Media Consumption following the death of The Queen

Undoubtedly the immediate days and weeks following the death of HRH the Queen affected us all in some way or another. It certainly affected consumption of media, and the way the media had to change their everyday broadcasting and reporting.

TV schedules were heavily disrupted prompting the conversation about whether coverage about The Queen was excessive, with 49% of audiences saying it was too much v’s 41% of people who thought it was “about right”. In spite of this, the Queen’s global popularity and influence was evident, with an estimated 4 billion viewers watching the funeral and an audience of 25 million viewers in the UK.

The Queens death and funeral prompted many of us to buy a newspaper…certainly this was something that was discussed in our office… around 5.5 million people who claim they “don’t usually buy a newspaper” said that they bought one following the death of Queen Elizabeth II.

The Sun saw a 33% increase week-on-week of physical copies sold on Friday, September 9, while The Times saw an enormous 113% increase on the same day. Commemoration issues were in such demand that some copies of The Times were selling on eBay the day after for over £50.

News websites saw a surge in traffic over the period of mourning; The Sun drove over 10 million unique views for several consecutive days following the news, while The Times also saw huge uplifts, with over 11 million page views for content relating to “the Queen’” in the first five days following her death.

When it came to TV, OOH and wider media, the majority halted all advertising activity as a mark of respect.

From a marketing perspective there were brands that were wide of the mark with their sentiments (mentioning no names). You Gov released figures that suggested consumers were cynical of such brand responses, with almost six in 10 saying brand messages about the Queen were more driven by PR than a sincere desire to pay respects. Only 28% thought these messages were likely to be genuinely heartfelt.

How are audiences consuming media in 2019?

As the platforms we can use to consume media increase, the competition for our attention increases. The latest Touchpoints research provides insight into current media consumption patterns and how they are changing.

Access all hours

We spend 8 hours and 8 minute per day consuming media, this is less than a 1% increase from 2018.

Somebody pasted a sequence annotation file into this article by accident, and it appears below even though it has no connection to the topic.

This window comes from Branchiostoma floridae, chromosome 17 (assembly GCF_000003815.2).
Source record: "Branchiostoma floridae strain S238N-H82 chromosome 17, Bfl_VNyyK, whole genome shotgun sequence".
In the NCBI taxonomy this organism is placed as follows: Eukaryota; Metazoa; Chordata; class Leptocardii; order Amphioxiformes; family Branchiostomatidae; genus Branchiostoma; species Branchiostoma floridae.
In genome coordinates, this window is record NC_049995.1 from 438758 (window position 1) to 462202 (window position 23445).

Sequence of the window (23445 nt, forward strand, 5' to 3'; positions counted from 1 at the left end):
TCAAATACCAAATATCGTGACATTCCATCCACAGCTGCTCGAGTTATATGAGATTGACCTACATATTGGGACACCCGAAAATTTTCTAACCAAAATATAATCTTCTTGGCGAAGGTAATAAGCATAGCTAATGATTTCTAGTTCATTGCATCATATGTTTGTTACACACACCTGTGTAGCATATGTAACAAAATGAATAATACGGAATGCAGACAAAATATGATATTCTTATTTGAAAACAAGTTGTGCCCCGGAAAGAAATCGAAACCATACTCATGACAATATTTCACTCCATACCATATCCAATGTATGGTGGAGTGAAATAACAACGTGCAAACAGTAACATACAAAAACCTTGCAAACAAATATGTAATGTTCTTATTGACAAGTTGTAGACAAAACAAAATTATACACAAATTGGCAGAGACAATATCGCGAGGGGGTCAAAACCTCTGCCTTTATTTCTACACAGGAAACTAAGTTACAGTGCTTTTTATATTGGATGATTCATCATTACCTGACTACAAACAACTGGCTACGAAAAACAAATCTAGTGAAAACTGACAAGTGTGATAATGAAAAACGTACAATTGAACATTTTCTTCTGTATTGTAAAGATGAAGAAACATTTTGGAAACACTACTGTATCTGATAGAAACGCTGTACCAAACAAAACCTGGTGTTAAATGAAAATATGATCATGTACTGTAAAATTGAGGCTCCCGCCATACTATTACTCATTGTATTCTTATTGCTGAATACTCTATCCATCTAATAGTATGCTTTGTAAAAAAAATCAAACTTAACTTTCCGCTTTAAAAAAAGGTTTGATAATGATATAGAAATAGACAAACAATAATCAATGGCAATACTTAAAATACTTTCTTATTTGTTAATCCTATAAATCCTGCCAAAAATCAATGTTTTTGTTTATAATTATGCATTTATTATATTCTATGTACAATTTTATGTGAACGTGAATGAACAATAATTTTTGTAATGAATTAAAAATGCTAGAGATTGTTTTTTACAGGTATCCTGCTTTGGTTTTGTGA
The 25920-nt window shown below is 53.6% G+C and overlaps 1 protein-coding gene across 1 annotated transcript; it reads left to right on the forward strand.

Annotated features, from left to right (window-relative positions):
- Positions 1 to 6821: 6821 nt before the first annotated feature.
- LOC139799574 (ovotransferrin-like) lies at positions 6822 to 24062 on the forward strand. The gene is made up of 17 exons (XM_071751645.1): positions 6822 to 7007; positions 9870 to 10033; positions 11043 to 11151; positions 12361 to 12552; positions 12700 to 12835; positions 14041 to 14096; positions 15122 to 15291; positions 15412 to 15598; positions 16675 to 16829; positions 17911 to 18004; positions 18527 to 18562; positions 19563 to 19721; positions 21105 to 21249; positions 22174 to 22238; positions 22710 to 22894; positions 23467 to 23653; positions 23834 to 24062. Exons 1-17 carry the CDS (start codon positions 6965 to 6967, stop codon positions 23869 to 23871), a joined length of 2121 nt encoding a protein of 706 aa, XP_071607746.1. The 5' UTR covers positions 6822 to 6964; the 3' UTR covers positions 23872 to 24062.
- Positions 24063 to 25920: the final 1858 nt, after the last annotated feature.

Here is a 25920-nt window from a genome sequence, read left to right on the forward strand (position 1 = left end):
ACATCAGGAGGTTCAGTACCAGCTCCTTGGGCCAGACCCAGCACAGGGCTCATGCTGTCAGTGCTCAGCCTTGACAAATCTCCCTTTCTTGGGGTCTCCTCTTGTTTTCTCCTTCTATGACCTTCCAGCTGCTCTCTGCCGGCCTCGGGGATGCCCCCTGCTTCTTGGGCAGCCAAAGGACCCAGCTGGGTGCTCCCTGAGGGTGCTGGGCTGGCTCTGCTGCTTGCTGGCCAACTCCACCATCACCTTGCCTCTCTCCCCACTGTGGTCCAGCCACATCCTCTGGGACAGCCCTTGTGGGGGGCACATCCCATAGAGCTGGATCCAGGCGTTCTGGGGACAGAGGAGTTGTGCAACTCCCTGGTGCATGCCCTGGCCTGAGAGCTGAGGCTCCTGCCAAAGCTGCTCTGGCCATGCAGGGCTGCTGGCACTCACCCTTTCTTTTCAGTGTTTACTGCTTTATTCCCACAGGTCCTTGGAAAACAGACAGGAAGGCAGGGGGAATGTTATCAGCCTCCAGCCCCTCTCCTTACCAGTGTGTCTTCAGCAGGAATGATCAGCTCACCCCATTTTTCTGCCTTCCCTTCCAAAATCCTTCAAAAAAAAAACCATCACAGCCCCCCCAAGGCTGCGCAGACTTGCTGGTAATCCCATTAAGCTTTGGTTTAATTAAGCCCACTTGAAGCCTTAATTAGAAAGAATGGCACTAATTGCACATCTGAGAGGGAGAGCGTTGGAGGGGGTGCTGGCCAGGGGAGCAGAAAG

94% of adults consume two or more media platforms in the same half hour each week.

Peak times for media consumption

Peak times for reading news brands are still in the morning and around lunchtime.

Digital media content is accessed throughout the day and we are exposed to out of home as we travel around.

Peak times for watching television/video and cinema are still in the evening.

Media consumption by weekly reach and hours

OOH is the second largest medium with a weekly reach of 100% and 3 hours and 1 minute per day of exposure.

Radio/audio takes third place with a weekly reach of 91% and average daily hours of 2 hours and 23 minutes. Year on year, radio/audio has maintained its reach but increased average daily hours from 2 hours 18 minutes in 2018 to 2 hours 23 minutes in 2019, an increase of 4%.

Listening to online streaming services e.g. Spotify, Apple Music etc. has shown significant growth in 2019 with adult weekly reach now standing at 33% (28% in 2018). 15 – 34s reach is now 57% (up from 51% in 2018).

Social networking/messaging is now the fourth largest medium for adults with 80% weekly reach (down from 87% in 2018) and average hours a day of 2 hours and 32 minutes (up from 2 hours and 29 minutes in 2018).

For social media Facebook still reaches 60% of adults each week (62% in 2018), with 42% of adults using Facebook Messenger. The weekly reach for Facebook for 15 – 34s has also declined from 81% in 2018 to 76% in 2019.

Instagram has increased its weekly reach from 24% in 2018 to 28% in 2019.

Whatsapp has also increased from 48% in 2018 to 53% in 2019.

With us wherever we go

Mobile phones are the device of choice for both adults and 15 – 34s (87% for all adults and 99% for 15 – 34s).

Desktops/laptops are the next favoured device with 79% of all adults and 86% of 15 – 34s personally using them. Tablets are used by 49% of adults and 43% of 15 – 34s (a very slight decline on 2018).

The Media Angel have over 60 years’ of helping clients effectively reach their audiences. Are you ready to get your marketing on track for 2020? Get in touch today and see how we can help you.


How are people using media in 2018?

Attest’s media consumption report 2018 is a survey of 1,000 people taken in July 2018 to compile a report on the habits of UK consumers. What’s their verdict on some of the biggest platforms?


86.8% of Brits report watching more than one hour of television every day, a rise from 82% in 2017.

When it comes to streamed and on-demand television, use has risen dramatically since 2017.

Women tend to watch more streamed television than men, with 75.7% of female respondents tuning in for at least one hour per day, versus 64.1% of men.

Londoners are more likely to tune into Netflix, Amazon Prime or similar for 1-2 hours every day (47.7%)

The ITV Hub app ranked as the second most downloaded iPhone app of May 2018.

Music Streaming

The most popular paid-for music streaming service is Spotify (35.1%).

However, Apple Music (27%), Youtube (25.3%) and Amazon Music (19.7%) are close behind.

News Media

Younger generations seem to be more interested in newspapers than older generations, with 37.7% of those aged over 40 admitting they do not read a printed newspaper on a regular basis, compared to just 23.2% of under 40s.


Digital Media

Digital advertising grew at its fastest rate for nine years in 2016. But how are consumers using social media?

Source: Attest Media Consumption

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